SUPER BOWL XXXVII: TAMPA BAY 48, OAKLAND 21
Super defense silences Raiders
Published: Monday, January 27, 2003 at 6:01 a.m.
Last Modified: Monday, January 27, 2003 at 1:51 a.m.
SAN DIEGO - Just defense, baby!
The Tampa Bay Buccaneers didn't need much more - for most of the game, anyway.
Coach Jon Gruden and his Bucs won the Super Bowl on Sunday, routing the Oakland Raiders 48-21 in the first matchup of the NFL's best offense against its best defense.
The Tampa Bay defense won by a mile, shutting down the Raiders for three quarters and holding on as they made a belated comeback attempt.
Super Bowl MVP Dexter Jackson had two interceptions, as did Dwight Smith, who returned both of his picks for touchdowns, including a 50-yarder to finish off the scoring with 2 seconds left in the game. Derrick Brooks also returned an interception for a touchdown.
Simeon Rice had two of the Bucs' five sacks as Tampa romped to a 20-3 halftime lead then scored two quick third-quarter touchdowns.
That rendered futile a late comeback by the Raiders that included a touchdown on a blocked punt and 48-yard TD pass from league MVP Rich Gannon to Jerry Rice.
The Tampa Bay offense did its part, too, led by Michael Pittman, who ran for 124 yards on 29 carries.
Mike Alstott had a 2-yard TD run and Brad Johnson added two TD passes to Keenan McCardell, the second an 11-yarder after an 89-yard drive that ate up almost eight minutes of the third quarter.
Just 43 seconds later, Smith grabbed the ball away from Jerry Rice and took it to the end zone to make it 34-3.
Oakland owner Al Davis' slogan ``Just win, baby!'' wasn't going to work this time.
How good was the Tampa Bay defense?
Oakland had just 62 total yards in the first half, second-lowest total in Super Bowl history. And the five interceptions of Gannon were the most he had in any game this season. He finished 24-of-44 for 272 yards and two touchdowns.
Credit the win also to the 39-year-old Gruden, who left Oakland a year ago for Tampa Bay in what seemed at the time far too much in draft picks and cash - $8 million to be exact.
But Gruden's knowledge of his old team worked out perfectly.
``Every play they've run, we've run in practice,'' Tampa Bay safety John Lynch said.
To be fair, the Raiders might have entered this game a bit distracted.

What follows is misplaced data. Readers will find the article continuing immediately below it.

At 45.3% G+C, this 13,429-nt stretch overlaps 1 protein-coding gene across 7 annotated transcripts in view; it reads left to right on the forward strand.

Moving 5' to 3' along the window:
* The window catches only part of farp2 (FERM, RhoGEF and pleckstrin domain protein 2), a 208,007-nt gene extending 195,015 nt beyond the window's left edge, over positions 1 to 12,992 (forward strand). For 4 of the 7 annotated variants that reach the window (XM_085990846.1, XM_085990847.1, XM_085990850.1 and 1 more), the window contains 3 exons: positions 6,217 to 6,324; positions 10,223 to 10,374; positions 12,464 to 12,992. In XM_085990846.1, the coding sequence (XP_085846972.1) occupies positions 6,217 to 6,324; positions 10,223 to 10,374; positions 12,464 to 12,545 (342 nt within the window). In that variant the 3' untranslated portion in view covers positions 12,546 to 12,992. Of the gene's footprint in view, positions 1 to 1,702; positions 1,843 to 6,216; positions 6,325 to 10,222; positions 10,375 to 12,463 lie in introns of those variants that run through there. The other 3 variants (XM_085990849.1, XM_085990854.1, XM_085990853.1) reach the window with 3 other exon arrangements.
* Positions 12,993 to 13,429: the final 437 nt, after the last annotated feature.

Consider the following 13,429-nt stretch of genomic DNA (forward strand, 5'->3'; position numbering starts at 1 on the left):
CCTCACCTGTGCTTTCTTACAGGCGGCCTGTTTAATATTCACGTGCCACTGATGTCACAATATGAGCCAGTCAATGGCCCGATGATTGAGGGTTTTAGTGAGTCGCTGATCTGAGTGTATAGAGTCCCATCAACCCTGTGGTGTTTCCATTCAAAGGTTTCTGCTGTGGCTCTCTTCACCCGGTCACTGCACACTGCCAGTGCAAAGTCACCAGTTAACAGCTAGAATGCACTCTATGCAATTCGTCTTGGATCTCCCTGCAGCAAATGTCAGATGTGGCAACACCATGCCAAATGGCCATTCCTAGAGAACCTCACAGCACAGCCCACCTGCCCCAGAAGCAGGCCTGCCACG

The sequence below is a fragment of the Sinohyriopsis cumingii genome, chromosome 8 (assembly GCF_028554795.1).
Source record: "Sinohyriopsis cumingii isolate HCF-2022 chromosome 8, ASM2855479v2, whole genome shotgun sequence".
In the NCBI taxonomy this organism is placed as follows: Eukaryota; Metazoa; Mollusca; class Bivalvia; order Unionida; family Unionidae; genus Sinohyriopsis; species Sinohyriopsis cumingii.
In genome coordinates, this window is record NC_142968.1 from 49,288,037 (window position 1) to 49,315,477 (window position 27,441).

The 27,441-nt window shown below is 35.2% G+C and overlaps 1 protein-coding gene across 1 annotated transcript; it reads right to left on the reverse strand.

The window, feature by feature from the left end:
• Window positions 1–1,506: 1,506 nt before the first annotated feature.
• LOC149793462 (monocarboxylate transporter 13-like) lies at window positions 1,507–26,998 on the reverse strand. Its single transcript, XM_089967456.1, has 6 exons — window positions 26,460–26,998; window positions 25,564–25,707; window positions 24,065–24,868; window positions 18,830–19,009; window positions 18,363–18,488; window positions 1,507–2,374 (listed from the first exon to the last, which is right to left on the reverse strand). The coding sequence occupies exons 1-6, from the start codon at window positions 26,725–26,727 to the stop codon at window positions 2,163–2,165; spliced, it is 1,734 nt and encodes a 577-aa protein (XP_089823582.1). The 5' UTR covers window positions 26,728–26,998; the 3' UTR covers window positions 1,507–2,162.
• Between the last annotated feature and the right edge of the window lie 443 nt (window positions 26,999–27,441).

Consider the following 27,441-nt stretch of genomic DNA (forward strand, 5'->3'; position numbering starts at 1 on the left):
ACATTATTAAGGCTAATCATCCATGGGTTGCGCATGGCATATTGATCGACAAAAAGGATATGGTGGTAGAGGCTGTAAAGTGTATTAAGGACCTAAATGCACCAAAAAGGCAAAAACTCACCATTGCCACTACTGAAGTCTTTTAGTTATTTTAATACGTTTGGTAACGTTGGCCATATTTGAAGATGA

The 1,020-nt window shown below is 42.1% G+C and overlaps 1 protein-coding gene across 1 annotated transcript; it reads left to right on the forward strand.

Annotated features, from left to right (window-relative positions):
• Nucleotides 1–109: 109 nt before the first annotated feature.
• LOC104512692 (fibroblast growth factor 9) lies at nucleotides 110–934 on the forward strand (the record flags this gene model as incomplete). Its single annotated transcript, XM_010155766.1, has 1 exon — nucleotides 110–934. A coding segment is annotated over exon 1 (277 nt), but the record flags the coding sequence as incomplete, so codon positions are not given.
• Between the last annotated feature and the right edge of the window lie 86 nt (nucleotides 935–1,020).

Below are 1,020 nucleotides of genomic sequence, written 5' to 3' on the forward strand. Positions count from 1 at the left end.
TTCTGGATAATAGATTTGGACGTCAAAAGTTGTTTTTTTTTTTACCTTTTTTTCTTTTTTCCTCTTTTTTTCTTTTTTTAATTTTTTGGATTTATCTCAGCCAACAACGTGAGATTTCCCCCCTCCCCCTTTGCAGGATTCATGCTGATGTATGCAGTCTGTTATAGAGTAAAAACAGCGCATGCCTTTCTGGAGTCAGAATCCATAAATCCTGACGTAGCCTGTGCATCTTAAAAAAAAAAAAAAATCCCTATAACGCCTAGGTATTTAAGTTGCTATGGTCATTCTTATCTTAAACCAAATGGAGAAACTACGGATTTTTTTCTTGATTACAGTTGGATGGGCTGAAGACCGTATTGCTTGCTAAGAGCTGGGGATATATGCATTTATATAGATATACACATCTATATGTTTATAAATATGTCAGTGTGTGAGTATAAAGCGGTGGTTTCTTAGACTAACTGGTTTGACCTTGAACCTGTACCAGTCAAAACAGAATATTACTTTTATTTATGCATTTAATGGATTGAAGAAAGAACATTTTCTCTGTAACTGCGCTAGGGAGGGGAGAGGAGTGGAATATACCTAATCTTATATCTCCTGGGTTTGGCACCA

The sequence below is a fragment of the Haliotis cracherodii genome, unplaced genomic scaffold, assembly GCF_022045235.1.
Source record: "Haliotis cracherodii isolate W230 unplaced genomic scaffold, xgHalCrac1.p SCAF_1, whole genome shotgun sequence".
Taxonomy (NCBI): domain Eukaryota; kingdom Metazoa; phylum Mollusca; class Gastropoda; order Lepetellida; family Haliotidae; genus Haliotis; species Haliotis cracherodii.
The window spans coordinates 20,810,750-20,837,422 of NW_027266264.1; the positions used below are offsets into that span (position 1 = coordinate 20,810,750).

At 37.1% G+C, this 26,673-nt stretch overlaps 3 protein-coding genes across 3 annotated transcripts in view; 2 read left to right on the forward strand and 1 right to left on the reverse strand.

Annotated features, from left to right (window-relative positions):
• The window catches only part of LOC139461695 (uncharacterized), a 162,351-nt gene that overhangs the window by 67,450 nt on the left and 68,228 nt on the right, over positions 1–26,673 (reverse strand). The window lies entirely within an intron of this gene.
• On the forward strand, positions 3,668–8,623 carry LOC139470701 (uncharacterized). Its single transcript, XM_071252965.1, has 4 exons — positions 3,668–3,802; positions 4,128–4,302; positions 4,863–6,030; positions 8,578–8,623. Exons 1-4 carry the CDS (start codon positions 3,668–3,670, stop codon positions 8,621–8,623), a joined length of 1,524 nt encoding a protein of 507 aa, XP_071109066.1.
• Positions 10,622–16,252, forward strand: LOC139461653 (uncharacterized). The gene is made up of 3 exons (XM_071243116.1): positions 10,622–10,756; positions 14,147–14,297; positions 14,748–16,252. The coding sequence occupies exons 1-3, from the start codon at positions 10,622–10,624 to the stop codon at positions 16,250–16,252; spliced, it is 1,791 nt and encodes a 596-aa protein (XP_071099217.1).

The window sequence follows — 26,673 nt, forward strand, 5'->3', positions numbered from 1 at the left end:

Their All-Pro center, Barret Robbins, was sent home before the game for missing team functions on Saturday. The Bucs took advantage, with Warren Sapp, Lynch and the interior defense pushing up the middle constantly against backup center Adam Treu to put pressure on Gannon and shut down the run.
This was a victory for one of the NFL's longtime sad sacks.
Between 1983 and 1996, the Bucs were the NFL's worst franchise, going without a winning season and losing 10 or more games in 13 of those 14 years.
Even a year ago, they were a laughingstock after the Glazer family that owns the franchise fired coach Tony Dungy and went after big-name coaches like Bill Parcells and Steve Mariucci before landing Gruden.
But if this was a glorious day for the Bucs, it was the opposite for the Raiders, who have three Super Bowl victories but hadn't been back to pro football's showcase game in 19 years.
Oakland's aging warriors did little or worse.
Jerry Rice and Tim Brown, the 40- and 36-year-old wide receivers, were all but invisible.
Rice, who has a reception in every game he's played since 1985, didn't have his first until 3:30 was left in the third quarter Sunday and the Raiders trailed by 31 points.
That came just before Gannon's 39-yard touchdown pass to Jerry Porter gave the Raiders' their first TD. They got their second just 44 seconds into the fourth quarter when Tim Johnson blocked a Tom Tupa punt and Eric Johnson caught it in the air and took it in.
But even those TDs didn't produce what they could have because the Raiders twice missed 2-point conversion attempts.
Tampa Bay started badly but soon took control and led 20-3 at halftime on a 2-yard touchdown run by Alstott and a 5-yard TD pass to McCardell. The defense held the Raiders' top-ranked offense to just three first downs at intermission.
But the Raiders struck the first blow.
On the opening series, Johnson was hit by Regan Upshaw as he threw toward an open McCardell, and Charles Woodson intercepted to give the Raiders the ball at the Tampa Bay 28. But Oakland got only one first down and had to settle for Sebastian Janikowski's 40-yard field goal to take a 3-0 lead.
The Bucs came right back to tie it on Martin Gramatica's 31-yarder. It was set up by two 23-yard plays, a pass from Johnson to Joe Jurevicius and a sweep by Pittman.
Jackson's first interception for Tampa Bay set up the next score: Gramatica's 43-yard field goal early in the second quarter to give the Bucs a 6-3 lead.
Jackson got another interception on the Raiders' next possession, returning it 23 yards to the Raiders 45. Tampa Bay couldn't move and Tom Tupa had to punt.
But the Tampa Bay defense held the Raiders to three downs and out, and the Bucs finally broke through to take a 13-3 lead.
First Karl Williams returned Shane Lechler's punt 25 yards to the Oakland 27, then Pittman had runs of 6 and 21 yards to give Tampa Bay a first down at the 2. On the second play, Alstott went in for the game's first TD with 6:24 left in the half.
The Bucs made it 20-3 at halftime on a 77-yard, 10-play drive, which was aided by three Oakland penalties and capped by a quick out to McCardell on first down from the 5.
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